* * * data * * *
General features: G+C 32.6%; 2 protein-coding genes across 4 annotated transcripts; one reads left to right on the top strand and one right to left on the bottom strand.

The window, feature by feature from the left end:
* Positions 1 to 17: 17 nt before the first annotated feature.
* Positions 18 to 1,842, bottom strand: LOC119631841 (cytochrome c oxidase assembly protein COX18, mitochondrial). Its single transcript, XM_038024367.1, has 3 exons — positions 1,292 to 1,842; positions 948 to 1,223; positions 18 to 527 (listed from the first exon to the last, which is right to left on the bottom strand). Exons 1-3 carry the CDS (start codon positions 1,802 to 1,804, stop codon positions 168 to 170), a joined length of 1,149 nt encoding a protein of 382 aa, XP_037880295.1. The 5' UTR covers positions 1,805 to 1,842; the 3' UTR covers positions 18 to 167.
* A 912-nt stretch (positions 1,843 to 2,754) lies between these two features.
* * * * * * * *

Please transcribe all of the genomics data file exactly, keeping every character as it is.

General features: G+C 32.6%; 2 protein-coding genes across 4 annotated transcripts; one reads left to right on the top strand and one right to left on the bottom strand.

The window, feature by feature from the left end:
* Positions 1 to 17: 17 nt before the first annotated feature.
* Positions 18 to 1,842, bottom strand: LOC119631841 (cytochrome c oxidase assembly protein COX18, mitochondrial). Its single transcript, XM_038024367.1, has 3 exons — positions 1,292 to 1,842; positions 948 to 1,223; positions 18 to 527 (listed from the first exon to the last, which is right to left on the bottom strand). Exons 1-3 carry the CDS (start codon positions 1,802 to 1,804, stop codon positions 168 to 170), a joined length of 1,149 nt encoding a protein of 382 aa, XP_037880295.1. The 5' UTR covers positions 1,805 to 1,842; the 3' UTR covers positions 18 to 167.
* A 912-nt stretch (positions 1,843 to 2,754) lies between these two features.